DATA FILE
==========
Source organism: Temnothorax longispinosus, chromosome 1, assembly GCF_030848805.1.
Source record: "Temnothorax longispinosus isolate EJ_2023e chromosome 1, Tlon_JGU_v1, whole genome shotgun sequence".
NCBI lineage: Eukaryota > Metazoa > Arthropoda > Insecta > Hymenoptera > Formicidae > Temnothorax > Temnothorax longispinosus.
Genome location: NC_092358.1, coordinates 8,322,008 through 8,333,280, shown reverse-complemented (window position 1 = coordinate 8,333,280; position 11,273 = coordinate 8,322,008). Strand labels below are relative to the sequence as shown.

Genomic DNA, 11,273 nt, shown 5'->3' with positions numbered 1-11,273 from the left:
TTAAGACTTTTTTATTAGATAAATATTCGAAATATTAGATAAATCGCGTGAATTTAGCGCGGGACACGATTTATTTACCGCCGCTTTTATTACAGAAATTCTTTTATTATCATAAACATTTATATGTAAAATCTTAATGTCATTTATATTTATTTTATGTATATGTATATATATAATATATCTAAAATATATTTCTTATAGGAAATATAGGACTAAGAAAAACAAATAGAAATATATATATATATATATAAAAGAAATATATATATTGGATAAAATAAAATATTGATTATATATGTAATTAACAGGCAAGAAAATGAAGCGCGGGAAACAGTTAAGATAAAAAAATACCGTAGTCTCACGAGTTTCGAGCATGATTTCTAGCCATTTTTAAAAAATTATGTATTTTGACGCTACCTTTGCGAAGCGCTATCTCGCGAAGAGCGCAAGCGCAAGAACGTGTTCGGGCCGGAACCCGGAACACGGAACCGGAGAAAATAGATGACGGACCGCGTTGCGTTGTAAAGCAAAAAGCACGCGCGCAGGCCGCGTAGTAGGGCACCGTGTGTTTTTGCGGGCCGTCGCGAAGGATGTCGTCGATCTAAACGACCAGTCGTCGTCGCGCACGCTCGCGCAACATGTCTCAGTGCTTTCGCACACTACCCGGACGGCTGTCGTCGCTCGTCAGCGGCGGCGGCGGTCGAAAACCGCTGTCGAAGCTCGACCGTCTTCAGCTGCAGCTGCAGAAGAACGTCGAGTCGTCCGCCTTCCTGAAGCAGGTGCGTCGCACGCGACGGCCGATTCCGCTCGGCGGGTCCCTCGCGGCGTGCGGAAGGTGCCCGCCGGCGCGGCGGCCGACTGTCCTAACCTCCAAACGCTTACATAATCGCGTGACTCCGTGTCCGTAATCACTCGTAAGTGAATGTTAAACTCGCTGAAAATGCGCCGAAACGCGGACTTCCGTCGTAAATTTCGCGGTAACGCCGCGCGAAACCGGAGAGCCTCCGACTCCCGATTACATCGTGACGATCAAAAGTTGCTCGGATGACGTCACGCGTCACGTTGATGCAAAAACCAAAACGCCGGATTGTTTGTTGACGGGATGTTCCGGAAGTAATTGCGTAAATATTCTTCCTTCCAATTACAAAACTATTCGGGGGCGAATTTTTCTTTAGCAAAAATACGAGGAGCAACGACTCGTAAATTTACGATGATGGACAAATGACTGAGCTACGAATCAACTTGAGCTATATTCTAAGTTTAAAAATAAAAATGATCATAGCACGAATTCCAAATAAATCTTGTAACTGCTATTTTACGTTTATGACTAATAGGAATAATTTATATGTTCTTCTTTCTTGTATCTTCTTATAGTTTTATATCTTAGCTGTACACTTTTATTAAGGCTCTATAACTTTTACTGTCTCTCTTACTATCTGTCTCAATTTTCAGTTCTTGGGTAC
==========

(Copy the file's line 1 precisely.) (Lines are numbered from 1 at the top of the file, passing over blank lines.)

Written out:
Source organism: Temnothorax longispinosus, chromosome 1, assembly GCF_030848805.1.